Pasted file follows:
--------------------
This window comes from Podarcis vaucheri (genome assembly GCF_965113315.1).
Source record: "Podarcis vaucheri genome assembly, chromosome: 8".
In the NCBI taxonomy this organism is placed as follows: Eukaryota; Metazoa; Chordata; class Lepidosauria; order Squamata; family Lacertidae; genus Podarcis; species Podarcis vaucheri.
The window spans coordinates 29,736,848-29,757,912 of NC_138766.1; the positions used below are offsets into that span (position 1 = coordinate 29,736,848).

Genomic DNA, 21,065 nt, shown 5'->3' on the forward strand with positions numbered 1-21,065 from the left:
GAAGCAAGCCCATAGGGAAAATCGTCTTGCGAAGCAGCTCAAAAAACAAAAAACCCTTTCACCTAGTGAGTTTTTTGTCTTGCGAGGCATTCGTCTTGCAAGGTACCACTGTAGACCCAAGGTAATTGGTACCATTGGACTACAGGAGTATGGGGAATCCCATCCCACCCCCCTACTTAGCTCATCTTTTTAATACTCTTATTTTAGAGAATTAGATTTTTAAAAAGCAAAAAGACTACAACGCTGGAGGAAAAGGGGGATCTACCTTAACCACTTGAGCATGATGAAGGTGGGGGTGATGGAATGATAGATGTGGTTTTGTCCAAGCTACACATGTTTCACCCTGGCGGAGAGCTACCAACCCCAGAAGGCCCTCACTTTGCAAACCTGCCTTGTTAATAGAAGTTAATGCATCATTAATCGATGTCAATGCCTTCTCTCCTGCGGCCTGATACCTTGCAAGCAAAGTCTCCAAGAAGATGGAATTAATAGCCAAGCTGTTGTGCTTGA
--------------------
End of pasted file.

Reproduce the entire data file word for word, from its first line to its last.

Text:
This window comes from Podarcis vaucheri (genome assembly GCF_965113315.1).
Source record: "Podarcis vaucheri genome assembly, chromosome: 8".
In the NCBI taxonomy this organism is placed as follows: Eukaryota; Metazoa; Chordata; class Lepidosauria; order Squamata; family Lacertidae; genus Podarcis; species Podarcis vaucheri.
The window spans coordinates 29,736,848-29,757,912 of NC_138766.1; the positions used below are offsets into that span (position 1 = coordinate 29,736,848).

Genomic DNA, 21,065 nt, shown 5'->3' on the forward strand with positions numbered 1-21,065 from the left:
GAAGCAAGCCCATAGGGAAAATCGTCTTGCGAAGCAGCTCAAAAAACAAAAAACCCTTTCACCTAGTGAGTTTTTTGTCTTGCGAGGCATTCGTCTTGCAAGGTACCACTGTAGACCCAAGGTAATTGGTACCATTGGACTACAGGAGTATGGGGAATCCCATCCCACCCCCCTACTTAGCTCATCTTTTTAATACTCTTATTTTAGAGAATTAGATTTTTAAAAAGCAAAAAGACTACAACGCTGGAGGAAAAGGGGGATCTACCTTAACCACTTGAGCATGATGAAGGTGGGGGTGATGGAATGATAGATGTGGTTTTGTCCAAGCTACACATGTTTCACCCTGGCGGAGAGCTACCAACCCCAGAAGGCCCTCACTTTGCAAACCTGCCTTGTTAATAGAAGTTAATGCATCATTAATCGATGTCAATGCCTTCTCTCCTGCGGCCTGATACCTTGCAAGCAAAGTCTCCAAGAAGATGGAATTAATAGCCAAGCTGTTGTGCTTGA